Grace and Peace to you.
Last week, after 38 years of side-splitting music and beautiful, heart-warming satire as the Montana Logging and Ballet Company, we finally lost our brave struggle with optimism, so we sang one final concert and euthanized the group. The cool thing is that we got to sing at our own funeral.
Reflecting on 38 years of performing, we have lots of memories—in fact we remember them more clearly than the lines of our latest songs. We had plenty of adventures, honors, triumphs and worthy accomplishments. We sang some pretty good stuff, and created some pretty funny comedy. But what I’m most grateful for is the connecting we did. The four of us connected in the music, and in our hearts. We’ve stayed best friends. And we connected with the audiences. People laughed and cried and applauded and threw fruit (we ate a lot of fruit in the early years). But the best part is not that they cheered, but what they were cheering for: we connected with something in their hearts. We put to music something that they were already dreaming. They gave us as much loving energy as we gave them. There was some kind of bonding going on. I don’t think we created that connection. We tapped into something that was already there.
It’s always there. You don’t have to perform for thousands to touch it. You can always choose to connect with people’s hearts. Everybody is hungry for love and hope. Whatever you do in your life, you can touch that. You will likely never get a standing ovation. But if you live with love, if you do whatever you do in humble generosity, you connect with the love that binds us all. The people around you may never know it, but their world is better because of you. As Mother Teresa said, what matters is not doing great things, but doing simple things with great love.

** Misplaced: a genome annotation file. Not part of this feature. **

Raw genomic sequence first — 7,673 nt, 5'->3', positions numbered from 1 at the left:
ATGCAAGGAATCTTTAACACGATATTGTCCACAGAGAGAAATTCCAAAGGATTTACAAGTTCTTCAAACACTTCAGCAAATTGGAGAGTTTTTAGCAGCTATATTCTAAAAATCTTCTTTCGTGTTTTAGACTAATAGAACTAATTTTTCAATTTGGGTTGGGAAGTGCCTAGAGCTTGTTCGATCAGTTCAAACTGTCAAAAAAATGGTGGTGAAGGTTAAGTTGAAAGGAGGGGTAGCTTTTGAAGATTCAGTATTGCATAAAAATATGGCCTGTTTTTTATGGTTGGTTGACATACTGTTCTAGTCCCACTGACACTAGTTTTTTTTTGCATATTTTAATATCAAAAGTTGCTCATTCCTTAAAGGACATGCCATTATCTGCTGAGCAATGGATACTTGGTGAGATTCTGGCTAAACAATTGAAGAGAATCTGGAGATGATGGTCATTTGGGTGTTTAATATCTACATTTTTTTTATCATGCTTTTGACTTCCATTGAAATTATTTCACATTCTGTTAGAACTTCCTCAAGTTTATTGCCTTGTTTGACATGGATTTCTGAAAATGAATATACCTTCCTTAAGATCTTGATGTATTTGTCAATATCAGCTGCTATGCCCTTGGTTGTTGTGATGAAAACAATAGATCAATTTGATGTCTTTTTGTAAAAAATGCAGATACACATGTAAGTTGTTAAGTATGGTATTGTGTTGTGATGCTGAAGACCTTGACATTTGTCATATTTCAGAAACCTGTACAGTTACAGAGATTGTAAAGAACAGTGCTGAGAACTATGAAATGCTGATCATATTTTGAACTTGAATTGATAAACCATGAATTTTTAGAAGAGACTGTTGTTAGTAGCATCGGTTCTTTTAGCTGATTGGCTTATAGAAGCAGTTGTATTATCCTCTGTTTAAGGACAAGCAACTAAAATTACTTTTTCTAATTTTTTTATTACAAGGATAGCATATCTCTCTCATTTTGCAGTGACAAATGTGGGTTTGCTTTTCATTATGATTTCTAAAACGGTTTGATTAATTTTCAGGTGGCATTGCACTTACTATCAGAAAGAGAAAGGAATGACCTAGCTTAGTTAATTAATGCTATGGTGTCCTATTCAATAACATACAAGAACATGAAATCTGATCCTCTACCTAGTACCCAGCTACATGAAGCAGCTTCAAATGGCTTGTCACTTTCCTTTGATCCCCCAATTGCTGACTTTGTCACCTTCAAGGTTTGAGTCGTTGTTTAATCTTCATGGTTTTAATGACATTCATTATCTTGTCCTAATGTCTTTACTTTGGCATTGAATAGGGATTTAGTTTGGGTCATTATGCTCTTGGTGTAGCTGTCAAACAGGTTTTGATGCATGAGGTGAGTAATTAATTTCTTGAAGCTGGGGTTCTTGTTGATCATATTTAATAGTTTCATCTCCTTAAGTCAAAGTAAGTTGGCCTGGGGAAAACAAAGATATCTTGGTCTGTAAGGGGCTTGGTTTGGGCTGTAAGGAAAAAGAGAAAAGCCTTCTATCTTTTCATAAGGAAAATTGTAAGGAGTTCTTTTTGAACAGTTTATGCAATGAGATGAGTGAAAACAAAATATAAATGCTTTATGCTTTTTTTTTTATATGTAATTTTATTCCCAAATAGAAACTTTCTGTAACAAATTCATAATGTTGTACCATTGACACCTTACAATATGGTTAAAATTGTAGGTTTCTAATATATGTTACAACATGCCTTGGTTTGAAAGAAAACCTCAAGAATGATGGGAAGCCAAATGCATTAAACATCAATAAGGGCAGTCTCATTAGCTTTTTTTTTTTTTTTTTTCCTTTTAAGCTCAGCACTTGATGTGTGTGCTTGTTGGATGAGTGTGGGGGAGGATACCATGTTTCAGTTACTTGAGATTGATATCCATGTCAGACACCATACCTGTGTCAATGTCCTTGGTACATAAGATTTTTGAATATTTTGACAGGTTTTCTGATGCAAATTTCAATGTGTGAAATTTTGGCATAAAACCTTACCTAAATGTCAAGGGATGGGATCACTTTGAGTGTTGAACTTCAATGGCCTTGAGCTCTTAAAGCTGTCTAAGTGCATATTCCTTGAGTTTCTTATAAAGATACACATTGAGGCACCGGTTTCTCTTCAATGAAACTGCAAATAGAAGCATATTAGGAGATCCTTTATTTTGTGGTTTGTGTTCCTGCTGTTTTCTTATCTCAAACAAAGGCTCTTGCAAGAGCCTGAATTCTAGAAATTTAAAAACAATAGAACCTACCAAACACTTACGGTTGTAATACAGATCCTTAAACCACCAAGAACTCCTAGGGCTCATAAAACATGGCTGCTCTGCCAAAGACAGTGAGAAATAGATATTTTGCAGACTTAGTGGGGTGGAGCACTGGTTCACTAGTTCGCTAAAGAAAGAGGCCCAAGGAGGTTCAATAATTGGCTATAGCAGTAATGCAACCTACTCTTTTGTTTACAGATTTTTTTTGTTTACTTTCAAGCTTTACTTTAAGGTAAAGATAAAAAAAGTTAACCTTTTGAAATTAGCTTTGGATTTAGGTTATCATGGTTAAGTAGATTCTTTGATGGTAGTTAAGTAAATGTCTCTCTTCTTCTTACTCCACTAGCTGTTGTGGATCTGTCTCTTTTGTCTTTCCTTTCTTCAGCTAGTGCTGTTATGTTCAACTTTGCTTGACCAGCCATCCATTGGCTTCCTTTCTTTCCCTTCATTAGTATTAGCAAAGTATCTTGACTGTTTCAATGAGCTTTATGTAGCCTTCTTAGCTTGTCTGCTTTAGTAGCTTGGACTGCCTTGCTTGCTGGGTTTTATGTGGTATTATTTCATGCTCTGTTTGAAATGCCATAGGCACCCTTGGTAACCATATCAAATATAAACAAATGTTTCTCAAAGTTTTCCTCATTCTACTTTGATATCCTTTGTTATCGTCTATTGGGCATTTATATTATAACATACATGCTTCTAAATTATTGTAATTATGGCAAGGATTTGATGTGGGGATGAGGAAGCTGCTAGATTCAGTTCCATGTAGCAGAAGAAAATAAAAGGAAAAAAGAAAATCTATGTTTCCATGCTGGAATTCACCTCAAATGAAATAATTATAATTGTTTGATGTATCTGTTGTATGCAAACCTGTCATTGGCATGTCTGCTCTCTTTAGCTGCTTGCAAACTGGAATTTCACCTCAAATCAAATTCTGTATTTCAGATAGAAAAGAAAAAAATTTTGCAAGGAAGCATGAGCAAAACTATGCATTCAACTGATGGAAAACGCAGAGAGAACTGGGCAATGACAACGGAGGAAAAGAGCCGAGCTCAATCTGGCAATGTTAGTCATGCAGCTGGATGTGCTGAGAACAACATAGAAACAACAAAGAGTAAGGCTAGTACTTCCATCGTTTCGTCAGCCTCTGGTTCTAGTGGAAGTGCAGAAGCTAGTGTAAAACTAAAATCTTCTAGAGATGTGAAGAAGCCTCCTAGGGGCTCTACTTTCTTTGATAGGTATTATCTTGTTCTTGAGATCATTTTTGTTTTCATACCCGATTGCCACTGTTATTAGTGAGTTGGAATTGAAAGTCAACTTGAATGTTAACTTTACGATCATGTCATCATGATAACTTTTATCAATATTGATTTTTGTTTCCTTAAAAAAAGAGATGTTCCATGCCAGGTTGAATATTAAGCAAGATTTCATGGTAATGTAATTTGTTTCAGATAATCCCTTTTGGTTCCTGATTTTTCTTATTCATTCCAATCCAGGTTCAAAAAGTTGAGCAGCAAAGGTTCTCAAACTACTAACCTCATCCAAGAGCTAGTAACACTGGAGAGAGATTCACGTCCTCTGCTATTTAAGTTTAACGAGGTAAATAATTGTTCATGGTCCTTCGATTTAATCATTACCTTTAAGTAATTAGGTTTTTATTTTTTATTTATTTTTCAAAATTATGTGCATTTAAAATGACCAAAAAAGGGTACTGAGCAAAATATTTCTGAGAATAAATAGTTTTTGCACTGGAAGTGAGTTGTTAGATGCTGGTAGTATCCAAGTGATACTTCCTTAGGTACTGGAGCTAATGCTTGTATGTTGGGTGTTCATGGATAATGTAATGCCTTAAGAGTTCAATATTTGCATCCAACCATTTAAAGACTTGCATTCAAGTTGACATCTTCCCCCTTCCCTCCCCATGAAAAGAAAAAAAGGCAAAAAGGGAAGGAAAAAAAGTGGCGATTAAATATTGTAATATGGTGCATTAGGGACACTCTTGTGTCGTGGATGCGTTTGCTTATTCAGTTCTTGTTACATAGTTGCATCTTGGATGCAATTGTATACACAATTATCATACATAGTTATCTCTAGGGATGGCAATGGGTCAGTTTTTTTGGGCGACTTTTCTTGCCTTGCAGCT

Our strange quartet was lucky to receive the love we received, but the best gift was not the applause; it was connecting with people’s hearts, sharing our common longing for love and hope. Go do that, even silently, even in the privacy of your own prayers, and I know that a great auditorium of angels will burst into uproarious and sustained cheering, calling for an encore.
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